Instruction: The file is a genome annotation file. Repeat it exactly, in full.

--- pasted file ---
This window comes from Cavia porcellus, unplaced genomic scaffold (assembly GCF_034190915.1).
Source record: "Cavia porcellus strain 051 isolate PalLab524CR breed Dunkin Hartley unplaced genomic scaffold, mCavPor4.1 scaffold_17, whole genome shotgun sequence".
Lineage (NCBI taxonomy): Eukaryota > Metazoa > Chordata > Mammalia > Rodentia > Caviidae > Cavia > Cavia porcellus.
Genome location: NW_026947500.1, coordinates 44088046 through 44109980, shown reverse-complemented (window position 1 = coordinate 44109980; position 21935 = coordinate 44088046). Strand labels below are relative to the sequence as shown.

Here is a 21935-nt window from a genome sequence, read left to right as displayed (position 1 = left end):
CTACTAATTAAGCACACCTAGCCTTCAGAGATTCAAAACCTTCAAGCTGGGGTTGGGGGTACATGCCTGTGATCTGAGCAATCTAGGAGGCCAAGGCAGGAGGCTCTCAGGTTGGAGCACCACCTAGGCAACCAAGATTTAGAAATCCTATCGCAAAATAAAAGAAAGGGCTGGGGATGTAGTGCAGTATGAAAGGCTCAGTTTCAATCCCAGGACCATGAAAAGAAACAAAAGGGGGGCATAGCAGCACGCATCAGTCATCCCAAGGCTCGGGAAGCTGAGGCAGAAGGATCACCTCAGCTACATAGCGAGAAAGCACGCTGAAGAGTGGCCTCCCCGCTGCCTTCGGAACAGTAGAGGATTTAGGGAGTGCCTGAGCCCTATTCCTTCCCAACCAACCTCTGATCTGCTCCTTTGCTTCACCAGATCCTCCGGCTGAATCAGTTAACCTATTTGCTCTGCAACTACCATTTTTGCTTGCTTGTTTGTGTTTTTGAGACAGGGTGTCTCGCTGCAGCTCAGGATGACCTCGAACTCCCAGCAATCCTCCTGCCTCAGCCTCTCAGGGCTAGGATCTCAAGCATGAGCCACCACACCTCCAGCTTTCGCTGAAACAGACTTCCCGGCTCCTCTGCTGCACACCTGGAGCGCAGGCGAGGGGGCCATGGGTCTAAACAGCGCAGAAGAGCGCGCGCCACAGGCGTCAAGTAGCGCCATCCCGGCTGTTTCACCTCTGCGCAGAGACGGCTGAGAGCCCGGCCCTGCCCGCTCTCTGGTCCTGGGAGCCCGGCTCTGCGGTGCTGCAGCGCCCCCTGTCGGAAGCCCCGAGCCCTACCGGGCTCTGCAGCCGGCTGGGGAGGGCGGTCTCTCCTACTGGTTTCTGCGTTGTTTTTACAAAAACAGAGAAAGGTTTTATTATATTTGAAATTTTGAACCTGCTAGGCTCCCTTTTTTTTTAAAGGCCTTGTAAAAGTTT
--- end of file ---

This window comes from Cavia porcellus, unplaced genomic scaffold (assembly GCF_034190915.1).
Source record: "Cavia porcellus strain 051 isolate PalLab524CR breed Dunkin Hartley unplaced genomic scaffold, mCavPor4.1 scaffold_17, whole genome shotgun sequence".
Lineage (NCBI taxonomy): Eukaryota > Metazoa > Chordata > Mammalia > Rodentia > Caviidae > Cavia > Cavia porcellus.
Genome location: NW_026947500.1, coordinates 44088046 through 44109980, shown reverse-complemented (window position 1 = coordinate 44109980; position 21935 = coordinate 44088046). Strand labels below are relative to the sequence as shown.

Here is a 21935-nt window from a genome sequence, read left to right as displayed (position 1 = left end):
CTACTAATTAAGCACACCTAGCCTTCAGAGATTCAAAACCTTCAAGCTGGGGTTGGGGGTACATGCCTGTGATCTGAGCAATCTAGGAGGCCAAGGCAGGAGGCTCTCAGGTTGGAGCACCACCTAGGCAACCAAGATTTAGAAATCCTATCGCAAAATAAAAGAAAGGGCTGGGGATGTAGTGCAGTATGAAAGGCTCAGTTTCAATCCCAGGACCATGAAAAGAAACAAAAGGGGGGCATAGCAGCACGCATCAGTCATCCCAAGGCTCGGGAAGCTGAGGCAGAAGGATCACCTCAGCTACATAGCGAGAAAGCACGCTGAAGAGTGGCCTCCCCGCTGCCTTCGGAACAGTAGAGGATTTAGGGAGTGCCTGAGCCCTATTCCTTCCCAACCAACCTCTGATCTGCTCCTTTGCTTCACCAGATCCTCCGGCTGAATCAGTTAACCTATTTGCTCTGCAACTACCATTTTTGCTTGCTTGTTTGTGTTTTTGAGACAGGGTGTCTCGCTGCAGCTCAGGATGACCTCGAACTCCCAGCAATCCTCCTGCCTCAGCCTCTCAGGGCTAGGATCTCAAGCATGAGCCACCACACCTCCAGCTTTCGCTGAAACAGACTTCCCGGCTCCTCTGCTGCACACCTGGAGCGCAGGCGAGGGGGCCATGGGTCTAAACAGCGCAGAAGAGCGCGCGCCACAGGCGTCAAGTAGCGCCATCCCGGCTGTTTCACCTCTGCGCAGAGACGGCTGAGAGCCCGGCCCTGCCCGCTCTCTGGTCCTGGGAGCCCGGCTCTGCGGTGCTGCAGCGCCCCCTGTCGGAAGCCCCGAGCCCTACCGGGCTCTGCAGCCGGCTGGGGAGGGCGGTCTCTCCTACTGGTTTCTGCGTTGTTTTTACAAAAACAGAGAAAGGTTTTATTATATTTGAAATTTTGAACCTGCTAGGCTCCCTTTTTTTTTAAAGGCCTTGTAAAAGTTT